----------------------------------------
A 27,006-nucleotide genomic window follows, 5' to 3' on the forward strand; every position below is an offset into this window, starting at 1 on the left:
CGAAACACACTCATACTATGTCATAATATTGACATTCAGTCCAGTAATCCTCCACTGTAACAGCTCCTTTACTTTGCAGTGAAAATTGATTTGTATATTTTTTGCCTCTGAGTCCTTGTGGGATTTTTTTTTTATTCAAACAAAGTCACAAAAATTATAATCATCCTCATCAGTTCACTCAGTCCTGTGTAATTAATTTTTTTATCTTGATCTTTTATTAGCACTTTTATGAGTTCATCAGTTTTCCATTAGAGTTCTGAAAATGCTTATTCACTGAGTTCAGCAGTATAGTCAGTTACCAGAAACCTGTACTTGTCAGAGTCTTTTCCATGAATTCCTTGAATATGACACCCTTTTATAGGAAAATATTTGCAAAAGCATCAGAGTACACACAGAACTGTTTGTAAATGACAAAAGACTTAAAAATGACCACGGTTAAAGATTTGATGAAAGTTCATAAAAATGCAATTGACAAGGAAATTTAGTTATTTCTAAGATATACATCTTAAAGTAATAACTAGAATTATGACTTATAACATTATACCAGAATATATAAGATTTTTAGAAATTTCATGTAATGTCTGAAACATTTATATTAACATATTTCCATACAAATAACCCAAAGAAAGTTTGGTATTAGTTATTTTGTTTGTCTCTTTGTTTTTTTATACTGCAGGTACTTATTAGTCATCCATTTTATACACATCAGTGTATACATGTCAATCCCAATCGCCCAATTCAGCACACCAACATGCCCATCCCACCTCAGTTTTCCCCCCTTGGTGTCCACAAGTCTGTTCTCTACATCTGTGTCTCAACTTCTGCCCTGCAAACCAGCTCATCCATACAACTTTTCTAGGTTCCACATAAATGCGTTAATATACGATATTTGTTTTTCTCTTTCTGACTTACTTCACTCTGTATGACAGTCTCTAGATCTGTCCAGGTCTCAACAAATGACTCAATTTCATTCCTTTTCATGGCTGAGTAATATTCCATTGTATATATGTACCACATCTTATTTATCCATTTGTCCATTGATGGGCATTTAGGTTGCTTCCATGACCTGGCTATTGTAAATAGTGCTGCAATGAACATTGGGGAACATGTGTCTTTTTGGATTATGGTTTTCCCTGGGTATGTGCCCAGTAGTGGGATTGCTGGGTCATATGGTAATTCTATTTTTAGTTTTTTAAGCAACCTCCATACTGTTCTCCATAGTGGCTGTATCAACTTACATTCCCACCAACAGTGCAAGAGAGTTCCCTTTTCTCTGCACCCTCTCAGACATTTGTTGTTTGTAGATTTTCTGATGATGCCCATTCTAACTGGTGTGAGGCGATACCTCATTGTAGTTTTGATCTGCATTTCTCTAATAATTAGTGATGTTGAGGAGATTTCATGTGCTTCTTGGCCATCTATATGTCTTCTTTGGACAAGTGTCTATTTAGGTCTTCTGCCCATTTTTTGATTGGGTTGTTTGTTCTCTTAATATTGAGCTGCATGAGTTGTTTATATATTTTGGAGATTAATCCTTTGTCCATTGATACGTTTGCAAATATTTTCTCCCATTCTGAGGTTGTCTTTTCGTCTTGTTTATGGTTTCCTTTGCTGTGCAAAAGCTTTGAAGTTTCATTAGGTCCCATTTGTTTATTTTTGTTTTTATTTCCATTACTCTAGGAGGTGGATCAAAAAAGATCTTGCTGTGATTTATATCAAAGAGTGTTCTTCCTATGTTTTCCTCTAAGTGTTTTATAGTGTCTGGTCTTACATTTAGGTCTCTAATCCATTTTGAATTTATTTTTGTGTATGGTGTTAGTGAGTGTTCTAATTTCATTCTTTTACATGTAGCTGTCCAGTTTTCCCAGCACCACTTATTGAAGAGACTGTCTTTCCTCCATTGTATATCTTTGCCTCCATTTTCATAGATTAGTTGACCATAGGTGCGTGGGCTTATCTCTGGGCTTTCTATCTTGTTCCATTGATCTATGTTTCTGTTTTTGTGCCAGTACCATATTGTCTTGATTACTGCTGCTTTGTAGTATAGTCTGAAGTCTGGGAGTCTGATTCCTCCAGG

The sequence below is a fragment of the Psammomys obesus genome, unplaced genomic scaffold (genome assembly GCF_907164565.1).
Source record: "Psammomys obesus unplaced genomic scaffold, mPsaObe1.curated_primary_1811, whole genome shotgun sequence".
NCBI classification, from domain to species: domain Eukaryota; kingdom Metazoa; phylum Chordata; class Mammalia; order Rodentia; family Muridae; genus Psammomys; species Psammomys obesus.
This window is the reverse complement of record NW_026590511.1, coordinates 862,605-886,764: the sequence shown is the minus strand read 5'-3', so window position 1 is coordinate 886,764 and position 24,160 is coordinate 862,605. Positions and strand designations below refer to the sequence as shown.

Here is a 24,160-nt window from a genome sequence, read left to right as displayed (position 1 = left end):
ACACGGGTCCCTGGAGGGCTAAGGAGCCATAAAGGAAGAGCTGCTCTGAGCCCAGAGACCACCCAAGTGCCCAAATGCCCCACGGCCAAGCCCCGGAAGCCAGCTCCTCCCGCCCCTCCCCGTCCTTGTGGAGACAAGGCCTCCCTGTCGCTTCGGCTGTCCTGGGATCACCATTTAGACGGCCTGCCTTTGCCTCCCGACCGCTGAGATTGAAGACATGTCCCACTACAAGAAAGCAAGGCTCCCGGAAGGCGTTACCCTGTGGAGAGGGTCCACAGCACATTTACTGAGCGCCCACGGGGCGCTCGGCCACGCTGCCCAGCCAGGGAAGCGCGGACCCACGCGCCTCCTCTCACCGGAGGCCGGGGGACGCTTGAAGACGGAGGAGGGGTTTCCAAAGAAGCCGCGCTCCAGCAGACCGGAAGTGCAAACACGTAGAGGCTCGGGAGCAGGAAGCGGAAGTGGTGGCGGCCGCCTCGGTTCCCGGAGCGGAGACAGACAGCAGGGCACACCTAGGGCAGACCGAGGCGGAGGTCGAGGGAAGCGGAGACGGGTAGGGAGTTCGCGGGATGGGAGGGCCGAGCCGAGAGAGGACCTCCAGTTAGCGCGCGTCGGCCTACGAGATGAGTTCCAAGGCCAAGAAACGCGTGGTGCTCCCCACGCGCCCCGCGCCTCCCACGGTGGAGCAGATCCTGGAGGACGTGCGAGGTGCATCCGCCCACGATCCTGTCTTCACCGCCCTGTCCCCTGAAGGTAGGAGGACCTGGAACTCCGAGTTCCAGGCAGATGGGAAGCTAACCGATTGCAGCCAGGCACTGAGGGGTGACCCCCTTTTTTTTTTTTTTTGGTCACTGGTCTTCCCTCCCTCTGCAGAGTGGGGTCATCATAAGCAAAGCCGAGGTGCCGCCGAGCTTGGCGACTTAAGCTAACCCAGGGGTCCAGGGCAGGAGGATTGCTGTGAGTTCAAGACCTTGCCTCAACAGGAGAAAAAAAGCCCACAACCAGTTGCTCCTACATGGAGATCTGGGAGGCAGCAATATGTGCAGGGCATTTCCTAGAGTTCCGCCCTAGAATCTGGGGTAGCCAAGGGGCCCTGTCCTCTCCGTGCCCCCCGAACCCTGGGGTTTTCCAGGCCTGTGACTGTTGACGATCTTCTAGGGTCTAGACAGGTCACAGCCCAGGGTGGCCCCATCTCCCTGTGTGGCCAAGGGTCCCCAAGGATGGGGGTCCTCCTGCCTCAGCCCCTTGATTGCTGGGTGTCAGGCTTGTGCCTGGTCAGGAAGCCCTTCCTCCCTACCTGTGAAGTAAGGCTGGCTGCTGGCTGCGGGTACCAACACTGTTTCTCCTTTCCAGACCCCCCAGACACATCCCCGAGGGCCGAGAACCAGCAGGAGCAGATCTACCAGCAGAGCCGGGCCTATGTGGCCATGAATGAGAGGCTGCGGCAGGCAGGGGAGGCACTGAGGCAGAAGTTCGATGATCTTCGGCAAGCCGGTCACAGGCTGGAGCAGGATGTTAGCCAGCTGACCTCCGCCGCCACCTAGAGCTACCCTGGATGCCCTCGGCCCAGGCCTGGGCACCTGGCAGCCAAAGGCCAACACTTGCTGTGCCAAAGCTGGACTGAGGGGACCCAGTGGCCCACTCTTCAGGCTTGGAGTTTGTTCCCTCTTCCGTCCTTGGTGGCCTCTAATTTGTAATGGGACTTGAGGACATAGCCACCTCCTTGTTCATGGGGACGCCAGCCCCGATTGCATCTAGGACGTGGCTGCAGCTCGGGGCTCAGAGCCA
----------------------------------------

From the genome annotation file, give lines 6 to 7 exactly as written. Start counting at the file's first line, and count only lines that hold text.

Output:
This window is the reverse complement of record NW_026590511.1, coordinates 862,605-886,764: the sequence shown is the minus strand read 5'-3', so window position 1 is coordinate 886,764 and position 24,160 is coordinate 862,605. Positions and strand designations below refer to the sequence as shown.

Here is a 24,160-nt window from a genome sequence, read left to right as displayed (position 1 = left end):